Wednesday 17 April 2024
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Randy Kraft’s OC Book Blog: “The Resurrection of Joan Ashby” by Cherise Wolas

Joan Ashby

By Cherise Wolas, 534 pp. Flatiron Books. $27.99

This is Cherise Wolas’ first novel, an accomplished debut by an accomplished woman – a lawyer, film producer and now, novelist in the footsteps of Ann Patchett, Barbara Kingsolver and Sue Miller. A beautifully crafted, literary page-turner about personal evolution.

It’s not exactly a new tale, rather a new twist, in fact a series of twists, told in a pitch perfect voice: a young woman achieves early fame as a writer and determines to devote her life to her craft. No children, no distractions. Seems simple enough.

I was not looking for love. Love was more than simply inconvenient; its consumptive nature always a threat to serious women … I wanted no such conversion, no vulnerability to needless distraction.

Of course, Joan falls in love. She believes she has found the partner who shares her goals and respects her resolve to live the writing life. Nevertheless, she finds herself a mother, betrayed by the husband she thought shared her dreams. He has dreams of his own, noble dreams.

Before she knows it, her writing life is shuttered. On hold, she convinces herself. She pours herself into the son who seems her mirror image – an avid sophisticated reader and writer. And then a second son: difficult, precocious, on an entirely different path she does not believe she can share. In secret, she writes. Decades pass before she completes what she believes will be the masterpiece her readers, and the critics, expect.

At this point, nearly half way through a 530-page novel, I began to wonder if the story would disintegrate into a seventies-style feminist manifesto. Instead, Wolas turns the novel into a nearly Shakespearean drama. Sort of A.S. Byatt meets Indira Ghandhi. A shocking turn of events sends Joan to an entirely new place and direction.

Oh, did I mention the stories within the story? Wolas has created a body of work for Joan, and others – stories, the first pages of novels, video blogs. Masterfully done.

She thinks it likely they may never see him again, that in order to move on he will need to forget he once had a hand in creating a world he didn’t want. She thinks destiny will always win out over second-best, that it’s an impossible burden on those left behind.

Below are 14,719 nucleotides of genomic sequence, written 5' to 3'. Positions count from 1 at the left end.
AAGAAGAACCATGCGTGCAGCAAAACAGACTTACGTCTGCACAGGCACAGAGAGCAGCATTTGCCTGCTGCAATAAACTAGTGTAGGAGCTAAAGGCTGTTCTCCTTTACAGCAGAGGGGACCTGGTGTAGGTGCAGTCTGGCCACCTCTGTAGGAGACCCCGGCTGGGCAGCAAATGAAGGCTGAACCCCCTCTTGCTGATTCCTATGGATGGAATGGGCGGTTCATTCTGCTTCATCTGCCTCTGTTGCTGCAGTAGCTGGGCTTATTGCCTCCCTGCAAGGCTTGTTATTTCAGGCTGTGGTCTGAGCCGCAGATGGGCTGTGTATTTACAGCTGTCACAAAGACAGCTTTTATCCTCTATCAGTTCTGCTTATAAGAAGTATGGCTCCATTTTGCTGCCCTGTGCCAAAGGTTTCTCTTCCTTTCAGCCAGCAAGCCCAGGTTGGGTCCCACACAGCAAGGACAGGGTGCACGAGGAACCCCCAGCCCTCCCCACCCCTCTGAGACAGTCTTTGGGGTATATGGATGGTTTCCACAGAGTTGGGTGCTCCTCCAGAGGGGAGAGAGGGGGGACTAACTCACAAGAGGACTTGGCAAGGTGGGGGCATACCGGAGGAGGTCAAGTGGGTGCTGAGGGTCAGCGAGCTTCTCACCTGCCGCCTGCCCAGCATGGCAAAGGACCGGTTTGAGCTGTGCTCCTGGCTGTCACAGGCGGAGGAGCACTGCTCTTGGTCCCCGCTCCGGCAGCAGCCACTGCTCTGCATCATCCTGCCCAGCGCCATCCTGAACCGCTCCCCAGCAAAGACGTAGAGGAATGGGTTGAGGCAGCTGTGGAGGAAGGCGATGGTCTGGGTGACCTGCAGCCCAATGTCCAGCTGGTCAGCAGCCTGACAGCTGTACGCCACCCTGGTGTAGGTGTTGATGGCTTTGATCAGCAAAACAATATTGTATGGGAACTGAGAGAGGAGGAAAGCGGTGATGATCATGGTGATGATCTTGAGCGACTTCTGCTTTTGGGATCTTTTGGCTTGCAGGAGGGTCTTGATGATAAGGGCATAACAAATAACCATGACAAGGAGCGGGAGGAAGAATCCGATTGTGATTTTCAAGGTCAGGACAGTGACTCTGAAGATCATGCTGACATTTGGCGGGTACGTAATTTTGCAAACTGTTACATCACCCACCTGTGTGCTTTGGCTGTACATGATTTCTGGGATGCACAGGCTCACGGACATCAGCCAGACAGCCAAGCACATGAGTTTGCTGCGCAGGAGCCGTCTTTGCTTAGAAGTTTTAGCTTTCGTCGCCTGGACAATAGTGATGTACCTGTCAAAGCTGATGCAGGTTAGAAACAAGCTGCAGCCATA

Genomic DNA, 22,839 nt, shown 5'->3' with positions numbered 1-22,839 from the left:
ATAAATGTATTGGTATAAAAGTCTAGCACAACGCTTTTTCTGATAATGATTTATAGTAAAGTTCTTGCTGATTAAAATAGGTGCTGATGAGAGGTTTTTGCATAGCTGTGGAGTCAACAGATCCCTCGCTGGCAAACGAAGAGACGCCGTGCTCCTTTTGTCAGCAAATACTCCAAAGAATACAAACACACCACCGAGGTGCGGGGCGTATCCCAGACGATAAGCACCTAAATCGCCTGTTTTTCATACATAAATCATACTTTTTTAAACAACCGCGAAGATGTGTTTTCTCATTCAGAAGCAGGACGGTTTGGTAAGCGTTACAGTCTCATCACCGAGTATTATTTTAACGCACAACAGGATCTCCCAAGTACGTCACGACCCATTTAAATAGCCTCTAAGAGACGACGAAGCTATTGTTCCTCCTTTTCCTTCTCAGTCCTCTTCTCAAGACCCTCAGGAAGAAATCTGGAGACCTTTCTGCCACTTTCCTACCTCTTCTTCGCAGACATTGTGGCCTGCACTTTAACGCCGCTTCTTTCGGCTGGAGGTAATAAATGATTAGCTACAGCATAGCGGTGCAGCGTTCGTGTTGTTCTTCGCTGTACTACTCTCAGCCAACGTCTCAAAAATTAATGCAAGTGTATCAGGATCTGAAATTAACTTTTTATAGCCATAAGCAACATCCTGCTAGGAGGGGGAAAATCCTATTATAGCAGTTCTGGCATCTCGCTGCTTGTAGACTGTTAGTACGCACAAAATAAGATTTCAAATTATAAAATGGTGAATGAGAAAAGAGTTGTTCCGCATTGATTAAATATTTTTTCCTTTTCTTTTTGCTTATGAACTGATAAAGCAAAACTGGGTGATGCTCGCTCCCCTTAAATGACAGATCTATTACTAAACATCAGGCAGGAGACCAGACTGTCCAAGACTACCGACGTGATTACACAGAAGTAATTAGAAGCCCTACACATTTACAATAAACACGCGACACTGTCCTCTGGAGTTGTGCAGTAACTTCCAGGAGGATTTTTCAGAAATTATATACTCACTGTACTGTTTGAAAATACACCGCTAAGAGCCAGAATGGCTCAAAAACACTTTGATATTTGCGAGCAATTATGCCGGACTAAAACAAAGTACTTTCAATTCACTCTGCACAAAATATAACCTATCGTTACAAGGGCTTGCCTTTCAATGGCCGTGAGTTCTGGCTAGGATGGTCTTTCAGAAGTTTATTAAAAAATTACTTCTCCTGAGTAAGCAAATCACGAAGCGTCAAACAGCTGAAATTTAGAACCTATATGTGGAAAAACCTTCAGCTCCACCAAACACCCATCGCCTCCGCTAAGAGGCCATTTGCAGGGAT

She lands in India, where, it seems, introspection always encounters truth. Again, there might have been a cliché in this, but Wolas handles the navigation so realistically, we go with her all the way. We cheer for her and feel for her and the story evolves organically.

Will Joan continue writing and fulfill her promise? The novel has much to do with destiny. Sort of mythologically considers how lives play out despite our best intentions. It’s a very good yarn, especially for those who have not had what Virginia Woolf famously called a room of our own. The creative personas within us subjugated by obligation.

Wolas has been compared to Carson McCullers and Truman Capote, even Joan Didion. High praise indeed. Let’s hope she stays the course in her writing. A powerful new voice here.

Published August 2017. Available in hardcover and for your favorite e-reader. Stay tuned to OC BookBlog – lots of great writers publishing this year.

Randy Kraft is a retired journalist, an active book reviewer and fiction writer. She also occasionally teaches and coaches aspiring novelists, and has been the OC Book Blogger on this site since its inception. Born and bred in New York City, Randy resides in Dana Point. Her first novel Colors of the Wheel published in 2014 and her second, Signs of Life, in 2016. In recent years, she has published several short stories in literary magazines and her first collection, Rational Women, was released in 2020. (Maple57Press)

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